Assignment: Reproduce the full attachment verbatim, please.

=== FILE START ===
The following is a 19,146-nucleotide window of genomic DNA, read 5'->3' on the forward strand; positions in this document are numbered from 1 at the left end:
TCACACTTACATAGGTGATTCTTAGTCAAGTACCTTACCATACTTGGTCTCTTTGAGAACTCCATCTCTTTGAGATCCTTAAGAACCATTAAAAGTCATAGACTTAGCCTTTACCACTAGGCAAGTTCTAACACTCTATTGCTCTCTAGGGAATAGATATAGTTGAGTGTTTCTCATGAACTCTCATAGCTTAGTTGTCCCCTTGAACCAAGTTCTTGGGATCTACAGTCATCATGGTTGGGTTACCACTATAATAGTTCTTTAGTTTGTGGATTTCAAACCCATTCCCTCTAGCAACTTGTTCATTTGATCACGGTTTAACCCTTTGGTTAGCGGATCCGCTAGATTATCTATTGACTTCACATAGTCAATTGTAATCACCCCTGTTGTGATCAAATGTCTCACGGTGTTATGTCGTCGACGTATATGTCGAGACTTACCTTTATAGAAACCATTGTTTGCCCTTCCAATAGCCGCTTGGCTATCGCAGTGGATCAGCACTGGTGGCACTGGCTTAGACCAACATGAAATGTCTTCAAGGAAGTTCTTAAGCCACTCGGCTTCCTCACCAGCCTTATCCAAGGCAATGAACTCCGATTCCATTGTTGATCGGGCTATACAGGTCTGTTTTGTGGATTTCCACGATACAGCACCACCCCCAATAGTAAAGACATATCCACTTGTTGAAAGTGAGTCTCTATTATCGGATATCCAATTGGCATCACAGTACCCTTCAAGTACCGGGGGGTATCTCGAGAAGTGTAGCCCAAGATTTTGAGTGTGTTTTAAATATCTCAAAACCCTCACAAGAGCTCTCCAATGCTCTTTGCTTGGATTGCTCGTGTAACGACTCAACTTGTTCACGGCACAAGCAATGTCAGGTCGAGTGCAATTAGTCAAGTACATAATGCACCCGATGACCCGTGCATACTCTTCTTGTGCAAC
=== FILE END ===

The following is a 19,146-nucleotide window of genomic DNA, read 5'->3' on the forward strand; positions in this document are numbered from 1 at the left end:
TCACACTTACATAGGTGATTCTTAGTCAAGTACCTTACCATACTTGGTCTCTTTGAGAACTCCATCTCTTTGAGATCCTTAAGAACCATTAAAAGTCATAGACTTAGCCTTTACCACTAGGCAAGTTCTAACACTCTATTGCTCTCTAGGGAATAGATATAGTTGAGTGTTTCTCATGAACTCTCATAGCTTAGTTGTCCCCTTGAACCAAGTTCTTGGGATCTACAGTCATCATGGTTGGGTTACCACTATAATAGTTCTTTAGTTTGTGGATTTCAAACCCATTCCCTCTAGCAACTTGTTCATTTGATCACGGTTTAACCCTTTGGTTAGCGGATCCGCTAGATTATCTATTGACTTCACATAGTCAATTGTAATCACCCCTGTTGTGATCAAATGTCTCACGGTGTTATGTCGTCGACGTATATGTCGAGACTTACCTTTATAGAAACCATTGTTTGCCCTTCCAATAGCCGCTTGGCTATCGCAGTGGATCAGCACTGGTGGCACTGGCTTAGACCAACATGAAATGTCTTCAAGGAAGTTCTTAAGCCACTCGGCTTCCTCACCAGCCTTATCCAAGGCAATGAACTCCGATTCCATTGTTGATCGGGCTATACAGGTCTGTTTTGTGGATTTCCACGATACAGCACCACCCCCAATAGTAAAGACATATCCACTTGTTGAAAGTGAGTCTCTATTATCGGATATCCAATTGGCATCACAGTACCCTTCAAGTACCGGGGGGTATCTCGAGAAGTGTAGCCCAAGATTTTGAGTGTGTTTTAAATATCTCAAAACCCTCACAAGAGCTCTCCAATGCTCTTTGCTTGGATTGCTCGTGTAACGACTCAACTTGTTCACGGCACAAGCAATGTCAGGTCGAGTGCAATTAGTCAAGTACATAATGCACCCGATGACCCGTGCATACTCTTCTTGTGCAAC